Royal Dutch Shell has signed an agreement to buy Netherlands-based electric vehicle charging services provider NewMotion.
Royal Dutch Shell (LSE:RDSA) has signed an agreement to buy Netherlands-based electric vehicle (EV) charging services provider NewMotion.
According to the companies, the deal “will enable [them] to accelerate the transition to low-carbon transport.” NewMotion sees the transaction enhancing its ability to deliver more innovative smart-charging solutions to homes, businesses and public parking spaces.
“We are very pleased to have such a strong investor that fully supports our mission, enabling us to further expand across Europe at a time when the transition to electric vehicles is gathering pace,” Sytse Zuidema, CEO of NewMotion, said in a press release.
NewMotion has built over 30,000 charge points in Europe, making its network the continent’s largest public EV charging network. A total of 75,000 people use the network, using an app to locate stations.
Shell has started to incorporate charging stations into its 45,000 service stations around the world, but with the acquisition of NewMotion it will be able to sell power to people charging their vehicles at home or at work. According to Zuidema, at least 80 percent of charging is expected to take place at homes and offices when cars are not in use.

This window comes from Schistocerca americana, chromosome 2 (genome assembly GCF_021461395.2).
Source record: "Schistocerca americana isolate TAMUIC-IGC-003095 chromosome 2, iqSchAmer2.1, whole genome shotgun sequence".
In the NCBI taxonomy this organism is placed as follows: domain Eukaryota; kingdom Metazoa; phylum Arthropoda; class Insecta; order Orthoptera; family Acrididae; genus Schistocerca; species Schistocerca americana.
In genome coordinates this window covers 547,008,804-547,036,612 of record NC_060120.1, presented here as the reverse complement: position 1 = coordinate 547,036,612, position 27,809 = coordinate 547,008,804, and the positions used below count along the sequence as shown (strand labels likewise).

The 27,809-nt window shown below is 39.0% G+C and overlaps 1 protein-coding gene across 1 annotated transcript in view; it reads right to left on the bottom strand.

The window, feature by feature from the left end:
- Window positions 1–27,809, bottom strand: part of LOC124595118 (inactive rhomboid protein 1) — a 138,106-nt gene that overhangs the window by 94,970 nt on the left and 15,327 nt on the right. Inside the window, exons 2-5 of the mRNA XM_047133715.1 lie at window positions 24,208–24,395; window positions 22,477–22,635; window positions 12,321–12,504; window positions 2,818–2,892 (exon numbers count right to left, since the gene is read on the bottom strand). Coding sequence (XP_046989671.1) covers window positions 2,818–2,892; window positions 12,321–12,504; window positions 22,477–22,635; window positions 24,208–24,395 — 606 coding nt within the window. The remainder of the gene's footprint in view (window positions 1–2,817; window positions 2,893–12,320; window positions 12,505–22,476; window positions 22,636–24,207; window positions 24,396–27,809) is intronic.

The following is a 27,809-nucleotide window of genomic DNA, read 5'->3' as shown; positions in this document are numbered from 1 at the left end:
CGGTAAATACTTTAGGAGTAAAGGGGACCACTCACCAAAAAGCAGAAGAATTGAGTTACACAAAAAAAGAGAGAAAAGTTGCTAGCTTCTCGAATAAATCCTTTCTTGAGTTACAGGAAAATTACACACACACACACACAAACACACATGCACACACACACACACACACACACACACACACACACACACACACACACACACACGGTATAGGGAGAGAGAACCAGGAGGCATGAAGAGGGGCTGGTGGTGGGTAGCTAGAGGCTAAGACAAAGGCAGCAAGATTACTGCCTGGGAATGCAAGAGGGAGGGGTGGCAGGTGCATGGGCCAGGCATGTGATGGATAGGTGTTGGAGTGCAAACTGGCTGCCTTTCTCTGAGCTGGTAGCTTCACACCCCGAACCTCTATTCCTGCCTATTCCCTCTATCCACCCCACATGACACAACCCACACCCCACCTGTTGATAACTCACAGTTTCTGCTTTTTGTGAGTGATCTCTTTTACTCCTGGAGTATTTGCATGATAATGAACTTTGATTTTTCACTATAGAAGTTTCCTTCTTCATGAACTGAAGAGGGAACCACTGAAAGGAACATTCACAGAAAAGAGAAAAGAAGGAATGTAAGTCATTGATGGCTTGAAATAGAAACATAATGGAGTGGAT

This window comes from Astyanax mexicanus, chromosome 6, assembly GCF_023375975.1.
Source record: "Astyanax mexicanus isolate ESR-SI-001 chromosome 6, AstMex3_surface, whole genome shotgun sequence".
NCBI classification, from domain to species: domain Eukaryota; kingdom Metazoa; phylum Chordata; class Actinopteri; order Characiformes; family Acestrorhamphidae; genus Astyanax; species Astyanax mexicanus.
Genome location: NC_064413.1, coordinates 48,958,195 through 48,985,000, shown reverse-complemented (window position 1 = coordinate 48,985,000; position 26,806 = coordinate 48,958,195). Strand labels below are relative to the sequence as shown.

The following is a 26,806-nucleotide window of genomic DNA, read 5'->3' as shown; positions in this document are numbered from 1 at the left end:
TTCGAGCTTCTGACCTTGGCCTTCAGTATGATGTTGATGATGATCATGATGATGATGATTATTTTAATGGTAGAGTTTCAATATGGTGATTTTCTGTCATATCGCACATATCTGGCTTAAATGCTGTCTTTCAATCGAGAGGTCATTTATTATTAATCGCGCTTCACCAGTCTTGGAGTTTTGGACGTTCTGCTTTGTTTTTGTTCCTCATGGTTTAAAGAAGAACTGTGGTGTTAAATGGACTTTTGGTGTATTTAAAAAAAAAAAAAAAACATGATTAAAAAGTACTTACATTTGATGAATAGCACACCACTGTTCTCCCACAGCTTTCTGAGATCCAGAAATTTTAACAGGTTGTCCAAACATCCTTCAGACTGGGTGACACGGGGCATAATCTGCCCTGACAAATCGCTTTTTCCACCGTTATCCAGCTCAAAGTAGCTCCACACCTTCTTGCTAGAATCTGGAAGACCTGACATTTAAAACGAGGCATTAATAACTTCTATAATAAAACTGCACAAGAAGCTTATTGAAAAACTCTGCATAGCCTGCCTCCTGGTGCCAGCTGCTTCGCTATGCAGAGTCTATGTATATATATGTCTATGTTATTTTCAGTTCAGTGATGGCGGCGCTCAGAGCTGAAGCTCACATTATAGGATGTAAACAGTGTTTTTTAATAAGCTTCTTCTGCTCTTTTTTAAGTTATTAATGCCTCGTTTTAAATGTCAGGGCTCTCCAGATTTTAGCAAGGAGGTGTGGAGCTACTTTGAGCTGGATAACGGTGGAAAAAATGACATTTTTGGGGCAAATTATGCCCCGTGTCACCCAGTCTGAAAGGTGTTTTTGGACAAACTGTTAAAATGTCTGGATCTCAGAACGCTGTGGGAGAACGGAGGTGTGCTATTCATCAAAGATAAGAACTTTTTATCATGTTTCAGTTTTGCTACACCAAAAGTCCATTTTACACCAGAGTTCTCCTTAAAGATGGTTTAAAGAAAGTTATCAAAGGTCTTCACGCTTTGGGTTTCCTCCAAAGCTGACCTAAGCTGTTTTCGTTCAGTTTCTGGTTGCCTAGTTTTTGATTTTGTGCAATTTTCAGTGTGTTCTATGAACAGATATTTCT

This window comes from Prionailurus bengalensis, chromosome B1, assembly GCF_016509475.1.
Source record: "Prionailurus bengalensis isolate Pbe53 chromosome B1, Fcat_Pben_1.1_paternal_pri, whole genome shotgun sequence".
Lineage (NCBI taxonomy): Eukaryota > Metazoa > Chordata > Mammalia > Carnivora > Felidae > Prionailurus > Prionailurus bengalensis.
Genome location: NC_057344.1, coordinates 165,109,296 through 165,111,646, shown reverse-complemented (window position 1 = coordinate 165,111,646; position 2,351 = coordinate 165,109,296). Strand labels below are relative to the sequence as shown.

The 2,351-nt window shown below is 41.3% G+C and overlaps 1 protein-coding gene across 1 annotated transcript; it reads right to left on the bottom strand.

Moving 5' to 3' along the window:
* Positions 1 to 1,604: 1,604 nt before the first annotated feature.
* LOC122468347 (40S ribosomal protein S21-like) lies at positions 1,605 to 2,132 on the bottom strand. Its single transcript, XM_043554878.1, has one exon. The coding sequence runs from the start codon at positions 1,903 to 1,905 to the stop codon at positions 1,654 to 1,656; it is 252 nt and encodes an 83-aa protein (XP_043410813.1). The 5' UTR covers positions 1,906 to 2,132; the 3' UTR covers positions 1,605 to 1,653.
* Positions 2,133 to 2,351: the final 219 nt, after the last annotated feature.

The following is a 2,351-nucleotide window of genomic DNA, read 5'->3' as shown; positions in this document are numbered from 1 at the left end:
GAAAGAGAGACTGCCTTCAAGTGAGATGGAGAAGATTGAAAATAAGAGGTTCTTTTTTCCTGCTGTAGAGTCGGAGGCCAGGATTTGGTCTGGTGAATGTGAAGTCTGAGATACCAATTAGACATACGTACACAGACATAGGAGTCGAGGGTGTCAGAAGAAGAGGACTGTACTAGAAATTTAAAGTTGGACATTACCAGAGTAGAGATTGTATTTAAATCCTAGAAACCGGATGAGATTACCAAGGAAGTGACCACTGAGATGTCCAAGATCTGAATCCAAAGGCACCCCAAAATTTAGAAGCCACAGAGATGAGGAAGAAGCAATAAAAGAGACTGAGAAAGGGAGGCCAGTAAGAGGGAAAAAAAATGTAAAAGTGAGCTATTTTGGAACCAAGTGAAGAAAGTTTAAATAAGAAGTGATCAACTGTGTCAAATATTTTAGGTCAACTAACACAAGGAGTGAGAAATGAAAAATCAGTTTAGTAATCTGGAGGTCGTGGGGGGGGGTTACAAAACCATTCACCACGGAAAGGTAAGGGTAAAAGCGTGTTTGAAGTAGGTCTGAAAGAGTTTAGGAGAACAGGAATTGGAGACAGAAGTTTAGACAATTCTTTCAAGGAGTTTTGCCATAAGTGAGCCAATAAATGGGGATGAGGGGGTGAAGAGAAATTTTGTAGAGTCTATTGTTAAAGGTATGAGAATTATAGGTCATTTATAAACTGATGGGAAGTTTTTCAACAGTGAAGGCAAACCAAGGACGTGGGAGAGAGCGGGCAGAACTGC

“We recognise that one of the themes of the energy transition is going to be electrification,” Matthew Tipper, Shell’s vice president for new fuels, told the Financial Times. In a press release he emphasized that Shell is committed to helping people “access a range of refuelling choices over the coming decades.” A monetary value for the deal has not been disclosed.
Shell expects about a quarter of the world’s car fleet to be electric by 2040. To reach that level, demand for EVs will rise substantially in the coming years — Morgan Stanley (NYSE:MS) estimates that 1 to 3 million public charging stations could be needed in Europe by 2030, up from 100,000 currently.
Already companies and countries are setting the wheels in motion for the transition. A number of carmakers have recently promised that their fleets will offer electric options for every model by no later than 2025, and nations worldwide are doing their best to incentivize EV ownership.
Just this week, officials in Paris pledged to ban all gas and diesel-fueled cars by 2030, a decade ahead of the rest of the country. Next month, the European Union will outline new rules for CO2 emissions that will come into force in 2021. According to the European Comission, cars are responsible for about 12 percent of all CO2 emissions in the region.
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Securities Disclosure: I, Melissa Shaw, hold no direct investment interest in any company mentioned in this article.